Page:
I am thoroughly enjoying the new blog put out by some friends over at ministrydudes.com. It’s good, practical content for ministry, and I find it helpful for me as a rookie pastor. So, if you’re in the same boat, go check out their stuff.
Recently Marc Neppl wrote a post titled “3 Sermon Illustrations You Should Throw Away.” I asked if i could respond to his post here as it gave me a few thoughts I’ve been considering about illustrations that originated by Bryan Chappell’s book Using Illustrations to Preach with Power. I must confess I don’t know Marc well at all. We’ve met at the NAFWB convention once. I have deep respect for him, however, as he is a church planter (something that scares me–a lot!) and he can surf (I’m one of the sissiest people ever when it comes to swimming–I still hold my nose when I go underwater). Marc, thanks for letting me give some thoughts in response to your post.
First, he made some good points about integrity when using illustrations. Some illustrations used claim to be factual when they aren’t. Bad deal. As Marc implied, telling a story while claiming it’s true could “damage our credibility” (keep in mind that half your congregation can google the story as you’re telling it!).
Also, he is right that illustrations do have an emotional impact on people. I agree that a sermon based entirely on getting people to make an emotional “decision” is likely misleading and unhelpful to people. Illustrations can be abused, and based on the post, it appears Marc has observed quite a bit of that.
I gather that Marc’s post is intended to warn against the dangers of illustrations being abused in preaching. I concur with those dangers. At the same time, I want to affirm some things I’ve been learning about illustrations, especially from Bryan Chapell’s book Using Illustrations to Preach with Power.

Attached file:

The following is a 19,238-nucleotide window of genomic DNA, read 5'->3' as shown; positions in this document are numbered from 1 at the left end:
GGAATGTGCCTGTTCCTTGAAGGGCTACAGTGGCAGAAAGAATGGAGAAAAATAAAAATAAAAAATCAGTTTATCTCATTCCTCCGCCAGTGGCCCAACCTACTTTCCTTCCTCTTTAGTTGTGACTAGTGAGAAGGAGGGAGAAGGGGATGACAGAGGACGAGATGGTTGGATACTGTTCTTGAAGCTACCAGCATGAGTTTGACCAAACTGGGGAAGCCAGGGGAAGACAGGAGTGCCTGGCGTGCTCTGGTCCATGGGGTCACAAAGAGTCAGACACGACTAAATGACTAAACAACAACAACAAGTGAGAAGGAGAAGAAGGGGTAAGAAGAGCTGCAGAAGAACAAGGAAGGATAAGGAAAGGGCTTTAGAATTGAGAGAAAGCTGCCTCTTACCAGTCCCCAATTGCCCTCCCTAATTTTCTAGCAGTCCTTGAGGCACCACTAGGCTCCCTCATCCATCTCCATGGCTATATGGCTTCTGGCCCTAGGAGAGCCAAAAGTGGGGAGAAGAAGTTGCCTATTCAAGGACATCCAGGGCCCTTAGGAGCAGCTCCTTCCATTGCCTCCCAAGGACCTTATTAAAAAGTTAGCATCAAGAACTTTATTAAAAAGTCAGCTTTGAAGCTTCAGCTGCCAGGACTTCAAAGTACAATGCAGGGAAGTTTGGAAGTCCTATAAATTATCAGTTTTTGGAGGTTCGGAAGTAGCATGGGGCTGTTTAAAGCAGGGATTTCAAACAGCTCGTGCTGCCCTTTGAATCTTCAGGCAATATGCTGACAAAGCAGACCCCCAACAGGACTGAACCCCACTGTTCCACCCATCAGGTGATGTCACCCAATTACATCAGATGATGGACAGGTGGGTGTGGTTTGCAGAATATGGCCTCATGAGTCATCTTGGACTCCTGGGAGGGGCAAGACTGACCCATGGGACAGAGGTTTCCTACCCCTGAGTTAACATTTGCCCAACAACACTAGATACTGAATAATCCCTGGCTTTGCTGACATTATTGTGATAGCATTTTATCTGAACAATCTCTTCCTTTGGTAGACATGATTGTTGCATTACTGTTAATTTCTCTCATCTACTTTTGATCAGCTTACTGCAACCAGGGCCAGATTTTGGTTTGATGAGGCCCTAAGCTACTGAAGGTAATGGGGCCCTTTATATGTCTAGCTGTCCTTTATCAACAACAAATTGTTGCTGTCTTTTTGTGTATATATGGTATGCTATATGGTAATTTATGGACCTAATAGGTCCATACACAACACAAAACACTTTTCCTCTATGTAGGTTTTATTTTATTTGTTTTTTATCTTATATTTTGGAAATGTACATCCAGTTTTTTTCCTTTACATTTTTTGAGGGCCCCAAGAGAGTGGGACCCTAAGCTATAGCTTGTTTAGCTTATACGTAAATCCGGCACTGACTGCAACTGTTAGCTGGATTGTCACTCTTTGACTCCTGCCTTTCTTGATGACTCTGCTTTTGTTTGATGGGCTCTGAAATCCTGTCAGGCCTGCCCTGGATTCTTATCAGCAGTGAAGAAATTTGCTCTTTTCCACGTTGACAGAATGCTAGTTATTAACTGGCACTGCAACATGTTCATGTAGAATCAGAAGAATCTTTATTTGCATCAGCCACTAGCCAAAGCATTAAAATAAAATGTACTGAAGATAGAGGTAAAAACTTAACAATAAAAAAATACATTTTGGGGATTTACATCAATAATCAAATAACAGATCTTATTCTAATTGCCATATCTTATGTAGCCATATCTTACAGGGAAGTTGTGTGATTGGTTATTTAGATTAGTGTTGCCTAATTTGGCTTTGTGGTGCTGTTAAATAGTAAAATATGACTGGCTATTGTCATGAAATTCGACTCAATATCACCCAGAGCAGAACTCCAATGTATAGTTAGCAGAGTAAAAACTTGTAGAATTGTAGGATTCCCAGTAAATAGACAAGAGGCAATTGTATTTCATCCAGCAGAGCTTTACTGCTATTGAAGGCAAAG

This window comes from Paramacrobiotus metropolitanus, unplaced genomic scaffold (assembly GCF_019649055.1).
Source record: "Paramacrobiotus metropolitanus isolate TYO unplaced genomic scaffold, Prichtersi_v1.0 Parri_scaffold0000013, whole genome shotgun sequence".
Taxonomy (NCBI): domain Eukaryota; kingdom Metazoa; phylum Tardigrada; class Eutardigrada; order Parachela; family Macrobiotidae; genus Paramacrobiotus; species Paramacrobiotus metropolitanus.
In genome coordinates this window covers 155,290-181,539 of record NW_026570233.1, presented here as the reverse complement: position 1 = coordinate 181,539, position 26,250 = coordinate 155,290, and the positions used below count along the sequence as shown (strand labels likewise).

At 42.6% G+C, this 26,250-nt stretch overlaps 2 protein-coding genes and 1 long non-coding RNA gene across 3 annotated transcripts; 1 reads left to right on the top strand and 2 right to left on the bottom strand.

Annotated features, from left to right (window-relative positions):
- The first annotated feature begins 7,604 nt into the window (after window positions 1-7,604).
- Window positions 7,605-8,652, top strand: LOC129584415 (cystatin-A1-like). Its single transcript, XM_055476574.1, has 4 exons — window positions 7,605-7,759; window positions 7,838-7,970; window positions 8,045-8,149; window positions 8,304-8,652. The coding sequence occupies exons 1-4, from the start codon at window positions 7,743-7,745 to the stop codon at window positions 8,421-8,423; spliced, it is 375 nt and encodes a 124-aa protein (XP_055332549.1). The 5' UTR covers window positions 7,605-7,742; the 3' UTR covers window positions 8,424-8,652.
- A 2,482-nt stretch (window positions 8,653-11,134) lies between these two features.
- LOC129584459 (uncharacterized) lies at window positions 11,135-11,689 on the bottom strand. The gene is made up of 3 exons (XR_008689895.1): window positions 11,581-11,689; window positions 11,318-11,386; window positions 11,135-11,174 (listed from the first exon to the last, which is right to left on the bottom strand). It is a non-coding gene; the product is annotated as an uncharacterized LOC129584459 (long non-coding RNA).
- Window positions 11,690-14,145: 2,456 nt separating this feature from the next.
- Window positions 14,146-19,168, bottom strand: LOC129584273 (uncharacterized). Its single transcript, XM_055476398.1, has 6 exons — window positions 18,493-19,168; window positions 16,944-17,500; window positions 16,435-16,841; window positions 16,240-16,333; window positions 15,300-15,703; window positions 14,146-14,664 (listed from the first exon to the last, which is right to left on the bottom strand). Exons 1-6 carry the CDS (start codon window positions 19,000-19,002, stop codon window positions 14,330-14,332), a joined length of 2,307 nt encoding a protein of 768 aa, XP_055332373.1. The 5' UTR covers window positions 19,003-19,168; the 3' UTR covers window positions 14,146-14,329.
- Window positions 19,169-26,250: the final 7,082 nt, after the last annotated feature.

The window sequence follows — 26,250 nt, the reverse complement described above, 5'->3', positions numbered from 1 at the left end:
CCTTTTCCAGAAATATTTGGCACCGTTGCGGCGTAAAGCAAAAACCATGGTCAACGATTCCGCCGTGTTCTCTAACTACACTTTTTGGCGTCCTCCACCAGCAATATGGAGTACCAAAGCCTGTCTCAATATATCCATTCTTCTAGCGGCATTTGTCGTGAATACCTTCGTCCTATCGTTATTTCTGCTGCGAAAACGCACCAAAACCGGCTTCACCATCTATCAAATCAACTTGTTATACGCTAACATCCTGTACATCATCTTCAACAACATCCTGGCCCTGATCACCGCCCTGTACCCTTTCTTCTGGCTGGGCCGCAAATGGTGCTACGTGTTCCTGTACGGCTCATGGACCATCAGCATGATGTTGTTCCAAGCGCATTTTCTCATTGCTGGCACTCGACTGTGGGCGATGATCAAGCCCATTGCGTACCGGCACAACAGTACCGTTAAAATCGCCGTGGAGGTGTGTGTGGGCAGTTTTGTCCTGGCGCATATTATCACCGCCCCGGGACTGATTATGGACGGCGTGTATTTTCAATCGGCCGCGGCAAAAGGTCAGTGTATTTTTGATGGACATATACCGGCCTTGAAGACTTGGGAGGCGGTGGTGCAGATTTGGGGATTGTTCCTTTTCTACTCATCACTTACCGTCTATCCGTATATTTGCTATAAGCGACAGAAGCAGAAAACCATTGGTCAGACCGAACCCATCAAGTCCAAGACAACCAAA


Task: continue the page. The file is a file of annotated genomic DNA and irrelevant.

First, it’s not necessarily bad that illustrations have an emotional appeal to them. Chapell points out that people are not just thinking beings, we’re also feeling beings. Chapell said, “Not to control emotions is wrong, but not to experience emotions is warped.” I think he’s right. The goal in preaching is not simply to help people learn new information, it’s to help people experience God so their lives are changed. This includes informing and urging, convincing, prodding, and even motivating. Preaching void of emotion (using illustrations falls into this) is not preaching that engages the whole person.
Chapell continued to note that people need to “walk in” an idea before they made a decision. They need to picture themselves there. This is why colleges want potential students to visit the campus and why realtors work to show the house to potential buyers–those people are more likely to enroll or buy because they picture themselves in the new situation. As Chapell says, illustrations in sermons serve the same purpose. They help listeners picture themselves in the way God’s Word is urging them to live before they actually change. In turn, this helps them make the change they need to make.
This is not a lack of dependence on God’s Spirit to use God’s Word. Of course, it is only by these two things that anyone is changed. However, pitting dependence on God’s Word and effective communication against one another is a false dichotomy. Communicate as well as you can in the parameters that preaching allows, and completely depend on God’s Word and Spirit in the mean time, realizing it is God who creates by His Word. The gospel is what holds the power, but if people don’t understand our explanation of the gospel because of poor communication, then the power is held hostage.
I take Marc’s warning and affirm it. There are dangers in using illustrations as he has mentioned. I want to also mention that I don’t think that means we shouldn’t use illustrations, just that we should use them intentionally.
I welcome Marc’s feedback on this, as well as other preacher friends of mine as we think through this together.